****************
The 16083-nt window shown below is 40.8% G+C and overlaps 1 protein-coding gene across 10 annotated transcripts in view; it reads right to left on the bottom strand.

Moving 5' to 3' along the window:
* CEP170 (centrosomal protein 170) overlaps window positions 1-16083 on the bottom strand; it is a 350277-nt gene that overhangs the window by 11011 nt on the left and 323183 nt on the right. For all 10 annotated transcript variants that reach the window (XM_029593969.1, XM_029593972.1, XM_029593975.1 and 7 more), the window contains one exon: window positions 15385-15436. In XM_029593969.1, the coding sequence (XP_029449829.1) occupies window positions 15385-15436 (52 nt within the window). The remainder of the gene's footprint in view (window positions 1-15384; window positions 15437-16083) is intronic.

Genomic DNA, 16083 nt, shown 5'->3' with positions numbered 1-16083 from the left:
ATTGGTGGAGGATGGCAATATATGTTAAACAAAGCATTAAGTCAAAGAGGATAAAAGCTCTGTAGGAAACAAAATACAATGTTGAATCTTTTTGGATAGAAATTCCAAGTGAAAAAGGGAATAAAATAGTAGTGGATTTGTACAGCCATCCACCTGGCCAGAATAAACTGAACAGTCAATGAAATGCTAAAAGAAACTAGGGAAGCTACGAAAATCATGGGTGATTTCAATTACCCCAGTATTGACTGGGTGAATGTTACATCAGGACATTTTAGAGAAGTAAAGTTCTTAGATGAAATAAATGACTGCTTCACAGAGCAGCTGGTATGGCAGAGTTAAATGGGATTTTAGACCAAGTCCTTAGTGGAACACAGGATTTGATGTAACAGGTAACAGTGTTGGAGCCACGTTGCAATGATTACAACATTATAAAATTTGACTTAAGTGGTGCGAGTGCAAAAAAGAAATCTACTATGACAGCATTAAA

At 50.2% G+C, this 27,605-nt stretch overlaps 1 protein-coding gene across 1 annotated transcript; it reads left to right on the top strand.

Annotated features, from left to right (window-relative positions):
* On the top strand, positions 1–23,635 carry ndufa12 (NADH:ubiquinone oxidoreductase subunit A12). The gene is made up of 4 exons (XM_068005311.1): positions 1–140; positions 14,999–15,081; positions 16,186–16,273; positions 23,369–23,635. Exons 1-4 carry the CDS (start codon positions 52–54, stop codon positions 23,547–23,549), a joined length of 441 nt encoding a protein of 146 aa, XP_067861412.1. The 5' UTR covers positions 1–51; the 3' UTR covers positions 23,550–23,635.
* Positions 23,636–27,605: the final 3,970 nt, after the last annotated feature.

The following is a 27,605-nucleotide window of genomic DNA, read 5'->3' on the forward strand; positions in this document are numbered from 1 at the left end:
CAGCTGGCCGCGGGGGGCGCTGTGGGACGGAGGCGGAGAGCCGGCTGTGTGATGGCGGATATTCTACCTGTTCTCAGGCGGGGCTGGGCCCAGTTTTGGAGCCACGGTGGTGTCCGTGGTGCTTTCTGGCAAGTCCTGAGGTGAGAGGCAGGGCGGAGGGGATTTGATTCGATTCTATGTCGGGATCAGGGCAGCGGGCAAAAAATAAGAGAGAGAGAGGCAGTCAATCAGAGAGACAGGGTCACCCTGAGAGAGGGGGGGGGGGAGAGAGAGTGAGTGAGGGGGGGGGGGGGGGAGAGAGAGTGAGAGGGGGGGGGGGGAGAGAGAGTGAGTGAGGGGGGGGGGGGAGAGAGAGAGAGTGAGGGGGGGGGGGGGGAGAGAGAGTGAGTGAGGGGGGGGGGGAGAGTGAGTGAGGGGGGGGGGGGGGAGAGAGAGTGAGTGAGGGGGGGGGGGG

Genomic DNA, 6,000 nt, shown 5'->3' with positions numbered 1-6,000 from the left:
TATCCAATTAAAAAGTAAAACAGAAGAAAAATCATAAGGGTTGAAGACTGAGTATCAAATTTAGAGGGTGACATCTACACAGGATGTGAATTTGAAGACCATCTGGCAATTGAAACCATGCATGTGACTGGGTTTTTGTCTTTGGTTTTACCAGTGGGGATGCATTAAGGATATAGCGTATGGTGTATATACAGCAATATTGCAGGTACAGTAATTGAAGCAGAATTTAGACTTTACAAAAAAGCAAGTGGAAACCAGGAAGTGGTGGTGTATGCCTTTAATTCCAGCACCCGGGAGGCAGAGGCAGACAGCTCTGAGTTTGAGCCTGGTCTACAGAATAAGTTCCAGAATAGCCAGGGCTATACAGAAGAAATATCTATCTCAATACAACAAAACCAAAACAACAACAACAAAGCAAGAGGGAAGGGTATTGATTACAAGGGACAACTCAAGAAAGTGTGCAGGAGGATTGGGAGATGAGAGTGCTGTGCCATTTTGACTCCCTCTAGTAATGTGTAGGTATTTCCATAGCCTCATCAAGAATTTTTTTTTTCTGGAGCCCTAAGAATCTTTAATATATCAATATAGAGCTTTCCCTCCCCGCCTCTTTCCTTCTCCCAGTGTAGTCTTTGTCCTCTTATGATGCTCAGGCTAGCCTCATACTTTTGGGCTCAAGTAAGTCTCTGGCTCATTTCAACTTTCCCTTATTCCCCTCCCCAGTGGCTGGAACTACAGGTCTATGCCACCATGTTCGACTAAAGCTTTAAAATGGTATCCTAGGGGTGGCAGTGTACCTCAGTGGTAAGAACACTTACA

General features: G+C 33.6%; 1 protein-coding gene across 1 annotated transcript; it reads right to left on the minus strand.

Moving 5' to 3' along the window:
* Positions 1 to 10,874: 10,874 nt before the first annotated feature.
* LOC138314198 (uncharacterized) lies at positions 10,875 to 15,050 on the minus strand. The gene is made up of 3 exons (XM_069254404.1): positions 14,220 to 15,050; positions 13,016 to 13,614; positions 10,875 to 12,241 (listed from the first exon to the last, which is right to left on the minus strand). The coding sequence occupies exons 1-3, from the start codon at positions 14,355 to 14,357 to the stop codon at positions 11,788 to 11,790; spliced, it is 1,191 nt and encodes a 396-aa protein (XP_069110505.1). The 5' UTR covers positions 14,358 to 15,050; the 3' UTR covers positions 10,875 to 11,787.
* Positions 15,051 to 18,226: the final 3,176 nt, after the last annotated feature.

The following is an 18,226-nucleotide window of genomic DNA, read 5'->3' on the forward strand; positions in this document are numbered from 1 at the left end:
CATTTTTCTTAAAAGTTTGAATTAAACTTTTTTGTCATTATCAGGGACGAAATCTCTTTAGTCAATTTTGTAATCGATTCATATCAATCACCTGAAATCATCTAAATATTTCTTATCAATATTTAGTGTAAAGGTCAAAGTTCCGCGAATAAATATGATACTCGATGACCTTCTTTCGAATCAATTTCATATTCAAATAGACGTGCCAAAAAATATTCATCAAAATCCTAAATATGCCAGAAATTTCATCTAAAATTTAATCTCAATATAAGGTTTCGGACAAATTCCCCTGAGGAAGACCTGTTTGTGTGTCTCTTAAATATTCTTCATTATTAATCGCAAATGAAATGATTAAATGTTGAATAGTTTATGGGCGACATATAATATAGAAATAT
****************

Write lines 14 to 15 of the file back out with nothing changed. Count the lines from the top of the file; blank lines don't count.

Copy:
General features: G+C 33.6%; 1 protein-coding gene across 1 annotated transcript; it reads right to left on the minus strand.

Moving 5' to 3' along the window: